ELDERLY residents of a Highland street are campaigning to have their view of Ben Nevis restored after the construction of a school gym meant they could no longer gaze out on Britain’s highest mountain.
Pensioners in Birch Road, in Caol near Fort William, claim the first they knew they were about to lose their vista of the 4,409ft peak was when building began on the new £7 million Gaelic Medium primary school last month.
Many say they did not get planning letters from Highland Council informing them about the 18m height of the gym now under construction.
Bill Clark, SNP councillor for Caol and Mallaig, has admitted that despite meetings with 3D-scale models of the project “everyone was caught out” by the size of the structure.
Lead campaigner Lorna McCalman, who has taken legal advice on behalf of her parents Betty and Tavish Cameron, both 86, claims she been advised the council did not follow planning procedures. Her online petition objecting to the gym has gathered more than 700 signatures.
“Every time my parents and their neighbours look out their windows they see this brutal thing. My dad fought in Malaya and he and mum are from a stoic generation which has given so much. To have this happen to them is cruel.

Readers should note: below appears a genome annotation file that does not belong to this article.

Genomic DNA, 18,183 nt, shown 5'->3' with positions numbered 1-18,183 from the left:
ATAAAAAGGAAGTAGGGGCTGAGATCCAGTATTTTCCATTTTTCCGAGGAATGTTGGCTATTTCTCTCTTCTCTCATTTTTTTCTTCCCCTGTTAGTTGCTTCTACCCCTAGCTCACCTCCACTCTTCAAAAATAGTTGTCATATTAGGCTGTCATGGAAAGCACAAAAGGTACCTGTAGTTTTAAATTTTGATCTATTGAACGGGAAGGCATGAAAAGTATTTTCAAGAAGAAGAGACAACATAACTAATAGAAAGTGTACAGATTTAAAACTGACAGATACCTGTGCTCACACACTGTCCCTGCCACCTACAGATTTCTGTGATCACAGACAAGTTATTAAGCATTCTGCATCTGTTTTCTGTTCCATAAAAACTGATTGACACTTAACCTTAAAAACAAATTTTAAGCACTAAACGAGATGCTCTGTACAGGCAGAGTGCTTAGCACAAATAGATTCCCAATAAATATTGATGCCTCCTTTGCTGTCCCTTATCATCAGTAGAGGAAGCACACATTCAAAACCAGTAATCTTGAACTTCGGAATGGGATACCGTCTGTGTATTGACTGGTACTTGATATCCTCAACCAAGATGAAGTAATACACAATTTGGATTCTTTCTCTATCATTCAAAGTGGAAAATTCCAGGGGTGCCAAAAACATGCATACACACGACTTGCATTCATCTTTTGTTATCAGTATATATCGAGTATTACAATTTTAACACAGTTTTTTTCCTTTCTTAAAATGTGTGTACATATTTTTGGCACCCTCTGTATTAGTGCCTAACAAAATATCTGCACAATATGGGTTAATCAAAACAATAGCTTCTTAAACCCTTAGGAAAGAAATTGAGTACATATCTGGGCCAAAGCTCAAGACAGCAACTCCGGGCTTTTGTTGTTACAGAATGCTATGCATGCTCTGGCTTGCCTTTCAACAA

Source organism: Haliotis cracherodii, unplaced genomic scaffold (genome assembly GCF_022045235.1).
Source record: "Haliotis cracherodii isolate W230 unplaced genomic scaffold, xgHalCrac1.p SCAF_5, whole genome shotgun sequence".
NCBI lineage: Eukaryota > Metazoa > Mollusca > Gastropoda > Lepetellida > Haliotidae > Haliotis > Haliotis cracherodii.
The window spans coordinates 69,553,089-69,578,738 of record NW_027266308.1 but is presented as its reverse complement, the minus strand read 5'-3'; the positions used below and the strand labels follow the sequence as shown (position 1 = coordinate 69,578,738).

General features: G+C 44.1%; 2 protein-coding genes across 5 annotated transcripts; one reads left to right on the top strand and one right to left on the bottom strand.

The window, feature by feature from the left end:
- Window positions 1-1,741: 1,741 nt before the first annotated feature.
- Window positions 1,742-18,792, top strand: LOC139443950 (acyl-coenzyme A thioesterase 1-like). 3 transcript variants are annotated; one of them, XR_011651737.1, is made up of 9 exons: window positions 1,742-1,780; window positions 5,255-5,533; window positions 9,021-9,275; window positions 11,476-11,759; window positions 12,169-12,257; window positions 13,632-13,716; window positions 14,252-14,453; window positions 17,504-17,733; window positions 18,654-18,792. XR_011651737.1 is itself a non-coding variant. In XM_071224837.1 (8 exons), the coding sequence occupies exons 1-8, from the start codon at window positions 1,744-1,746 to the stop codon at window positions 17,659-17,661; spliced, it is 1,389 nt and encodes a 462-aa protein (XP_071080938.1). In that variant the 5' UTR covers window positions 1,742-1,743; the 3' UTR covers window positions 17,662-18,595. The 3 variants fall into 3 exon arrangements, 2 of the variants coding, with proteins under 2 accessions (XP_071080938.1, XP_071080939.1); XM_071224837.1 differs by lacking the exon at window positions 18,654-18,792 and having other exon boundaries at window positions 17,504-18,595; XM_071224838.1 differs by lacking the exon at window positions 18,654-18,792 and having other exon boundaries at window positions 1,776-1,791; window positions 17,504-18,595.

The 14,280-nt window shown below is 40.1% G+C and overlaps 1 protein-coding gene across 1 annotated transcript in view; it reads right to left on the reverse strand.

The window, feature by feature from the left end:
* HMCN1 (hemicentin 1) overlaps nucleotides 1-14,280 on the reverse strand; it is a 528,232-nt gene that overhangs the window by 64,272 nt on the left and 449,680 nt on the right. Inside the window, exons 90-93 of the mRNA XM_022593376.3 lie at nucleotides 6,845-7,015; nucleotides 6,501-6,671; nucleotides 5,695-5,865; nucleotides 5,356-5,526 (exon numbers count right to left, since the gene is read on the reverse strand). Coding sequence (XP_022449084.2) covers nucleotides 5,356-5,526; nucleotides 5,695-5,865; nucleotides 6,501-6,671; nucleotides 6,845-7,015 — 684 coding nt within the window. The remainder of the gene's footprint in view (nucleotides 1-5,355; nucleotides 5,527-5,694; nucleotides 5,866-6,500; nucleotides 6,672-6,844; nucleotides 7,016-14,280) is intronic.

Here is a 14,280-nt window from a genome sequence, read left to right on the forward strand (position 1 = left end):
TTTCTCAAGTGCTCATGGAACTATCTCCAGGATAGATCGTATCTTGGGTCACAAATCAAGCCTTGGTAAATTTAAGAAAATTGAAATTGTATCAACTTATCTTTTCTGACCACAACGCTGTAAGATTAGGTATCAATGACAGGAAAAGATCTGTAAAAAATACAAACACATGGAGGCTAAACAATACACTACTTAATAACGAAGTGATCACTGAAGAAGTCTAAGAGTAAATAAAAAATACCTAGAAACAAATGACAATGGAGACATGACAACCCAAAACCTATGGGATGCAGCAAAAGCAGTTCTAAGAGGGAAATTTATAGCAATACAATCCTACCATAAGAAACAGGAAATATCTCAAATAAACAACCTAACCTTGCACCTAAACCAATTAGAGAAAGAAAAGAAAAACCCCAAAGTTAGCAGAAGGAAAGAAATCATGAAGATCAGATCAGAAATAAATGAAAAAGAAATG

“The council must have thought the pensioners were a ‘pushover’ and not believed their luck at no-one objecting. But they didn’t get their letters in the first place.”
Dave Thompson, SNP MSP for Skye, Lochaber and Badenoch, wrote to the council’s chief executive on 31 July questioning its “transparency” over the issue. He wrote: “It seems highly likely to me the residents would have objected if the council had been transparent about the size and position of the gym. I suspect residents [were] taken by surprise as the technical nature of the plans available to them prior to the decision required a technical interpretation that could not reasonably be expected of them.”
He told Scotland on Sunday: “I’m happy to lend my weight to calls for the council to take this matter seriously. A number of elderly people will have their view of Ben Nevis totally blocked. There are also issues of how obvious this was in the plans. At the end of the day it is a matter for the council and I would hope they would work at resolving it.”
A spokeswoman for Highland Council said an internal review had found correct planning processes had been followed. Thomas Prag, chairman of the planning committee, said: “We are aware a small number of concerns have since been raised and are listening. Some planting measures may be undertaken to reduce any perceived effect of shading.”